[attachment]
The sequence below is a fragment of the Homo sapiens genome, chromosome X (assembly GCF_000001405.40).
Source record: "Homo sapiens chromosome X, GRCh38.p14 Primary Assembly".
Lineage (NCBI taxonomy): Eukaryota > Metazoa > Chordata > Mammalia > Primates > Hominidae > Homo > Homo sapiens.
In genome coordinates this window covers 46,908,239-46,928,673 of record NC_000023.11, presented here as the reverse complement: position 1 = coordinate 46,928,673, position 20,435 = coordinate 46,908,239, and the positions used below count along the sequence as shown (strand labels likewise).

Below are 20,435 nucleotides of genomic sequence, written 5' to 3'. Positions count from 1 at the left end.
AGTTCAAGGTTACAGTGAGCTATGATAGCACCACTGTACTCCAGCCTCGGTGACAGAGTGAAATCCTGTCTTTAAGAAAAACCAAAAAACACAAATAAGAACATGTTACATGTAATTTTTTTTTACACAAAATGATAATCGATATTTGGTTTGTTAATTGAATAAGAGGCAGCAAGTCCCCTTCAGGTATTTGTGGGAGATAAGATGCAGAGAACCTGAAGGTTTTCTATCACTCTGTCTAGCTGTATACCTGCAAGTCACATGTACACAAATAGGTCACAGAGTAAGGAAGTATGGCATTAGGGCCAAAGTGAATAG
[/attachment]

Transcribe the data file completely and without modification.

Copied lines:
The sequence below is a fragment of the Homo sapiens genome, chromosome X (assembly GCF_000001405.40).
Source record: "Homo sapiens chromosome X, GRCh38.p14 Primary Assembly".
Lineage (NCBI taxonomy): Eukaryota > Metazoa > Chordata > Mammalia > Primates > Hominidae > Homo > Homo sapiens.
In genome coordinates this window covers 46,908,239-46,928,673 of record NC_000023.11, presented here as the reverse complement: position 1 = coordinate 46,928,673, position 20,435 = coordinate 46,908,239, and the positions used below count along the sequence as shown (strand labels likewise).

Below are 20,435 nucleotides of genomic sequence, written 5' to 3'. Positions count from 1 at the left end.
AGTTCAAGGTTACAGTGAGCTATGATAGCACCACTGTACTCCAGCCTCGGTGACAGAGTGAAATCCTGTCTTTAAGAAAAACCAAAAAACACAAATAAGAACATGTTACATGTAATTTTTTTTTACACAAAATGATAATCGATATTTGGTTTGTTAATTGAATAAGAGGCAGCAAGTCCCCTTCAGGTATTTGTGGGAGATAAGATGCAGAGAACCTGAAGGTTTTCTATCACTCTGTCTAGCTGTATACCTGCAAGTCACATGTACACAAATAGGTCACAGAGTAAGGAAGTATGGCATTAGGGCCAAAGTGAATAG